Two Chinese regulators plan to punish Luckin Coffee after their investigations confirmed a US$300 million accounting fraud by the chain once touted as the country’s answer to Starbucks.
The Ministry of Finance has finished its investigation into two Luckin subsidiaries, as well as related companies and 23 financial institutions relating to the scandal, according to an announcement on its website on Friday night.
It confirmed the coffee chain, based in Xiamen, Fujian province, fabricated sales of 2.25 billion yuan (US$322 million) and revenue of 2.12 billion yuan, and said it will move take punitive action which will be made public later.
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In a separate announcement, the State Administration for Market Regulation on Friday said it is taking steps to punish Luckin and related third-party companies for their misconduct, stressing the need to defend fair competition and market order and protect consumers.
It confirmed Luckin’s “inappropriate competition behaviour,” noting the company fabricated sales figures and then promoted the fake numbers.
The announcements came less than four months after Luckin’s US$300 million accounting fraud first came to light and shocked the market. It prompted regulators to take steps to delist the company from the Nasdaq stock exchange barely 14 months after its debut.
The scandal led to Washington tightening scrutiny of Chinese companies listed on American bourses, stoking a broader spat between regulators in the world’s two largest economies which have already been entangled in rising tensions.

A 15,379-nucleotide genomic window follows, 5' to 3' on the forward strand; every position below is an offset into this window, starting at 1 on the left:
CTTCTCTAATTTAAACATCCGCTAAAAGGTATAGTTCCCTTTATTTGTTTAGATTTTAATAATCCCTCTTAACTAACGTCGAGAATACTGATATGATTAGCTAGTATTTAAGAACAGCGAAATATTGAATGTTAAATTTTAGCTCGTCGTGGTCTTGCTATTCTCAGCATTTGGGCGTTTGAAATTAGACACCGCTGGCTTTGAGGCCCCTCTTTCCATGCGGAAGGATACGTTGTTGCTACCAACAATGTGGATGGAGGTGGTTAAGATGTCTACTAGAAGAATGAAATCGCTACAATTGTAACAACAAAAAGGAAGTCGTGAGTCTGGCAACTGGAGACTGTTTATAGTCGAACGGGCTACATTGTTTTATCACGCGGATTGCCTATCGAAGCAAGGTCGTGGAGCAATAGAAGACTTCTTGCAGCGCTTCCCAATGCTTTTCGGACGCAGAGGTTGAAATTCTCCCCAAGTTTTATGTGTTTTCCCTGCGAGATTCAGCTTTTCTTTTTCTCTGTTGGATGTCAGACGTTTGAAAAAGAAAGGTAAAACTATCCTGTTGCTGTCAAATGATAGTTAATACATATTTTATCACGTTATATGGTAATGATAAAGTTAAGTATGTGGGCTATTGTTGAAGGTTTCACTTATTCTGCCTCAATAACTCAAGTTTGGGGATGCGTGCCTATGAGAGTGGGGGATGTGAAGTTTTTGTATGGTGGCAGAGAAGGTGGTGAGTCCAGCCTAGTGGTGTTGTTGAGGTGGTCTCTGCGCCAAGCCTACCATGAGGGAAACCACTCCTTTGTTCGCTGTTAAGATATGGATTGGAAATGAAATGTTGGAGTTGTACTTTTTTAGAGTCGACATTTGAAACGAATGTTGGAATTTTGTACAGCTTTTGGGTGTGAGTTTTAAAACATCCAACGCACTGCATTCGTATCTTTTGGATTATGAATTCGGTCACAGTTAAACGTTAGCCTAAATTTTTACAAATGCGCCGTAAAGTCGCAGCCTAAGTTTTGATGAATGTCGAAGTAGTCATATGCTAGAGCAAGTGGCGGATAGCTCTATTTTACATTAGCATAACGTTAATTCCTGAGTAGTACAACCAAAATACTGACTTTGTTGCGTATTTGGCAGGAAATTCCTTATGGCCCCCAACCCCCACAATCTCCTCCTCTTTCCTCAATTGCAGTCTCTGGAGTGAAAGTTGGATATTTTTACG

An independent committee probing the fraud discovered in April that several top executives at Luckin had fabricated the sales numbers in 2019, leading to the firing of chief executive Jenny Qian Zhiya and chief operating officer Liu Jian in May, among others.
Luckin’s stock has lost about 90 per cent or US$11 billion in market value since the scandal broke out in early April.
The company is undergoing a corporate restructuring, overseen by Alvarez & Marsal which will act as “light-touch” joint provisional liquidators (JPLs) under a Cayman Islands court order. It is also negotiating with creditors to salvage its business.
The debacle also caused a board room fight, which led to the ousting of Luckin’s co-founder Charles Zhengyao Lu.
Touted as China’s Starbucks, Luckin Coffee’s business model was built on outselling its rivals by expanding its outlets at breakneck speed and offering deep discounts to build followers. With a large latte priced at 24 yuan, about 20 per cent cheaper than what its Seattle-based rival charges, the chain quickly built up a network that reached 3,680 stores by September 2019, versus 1,189 a year earlier.
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More from South China Morning Post:
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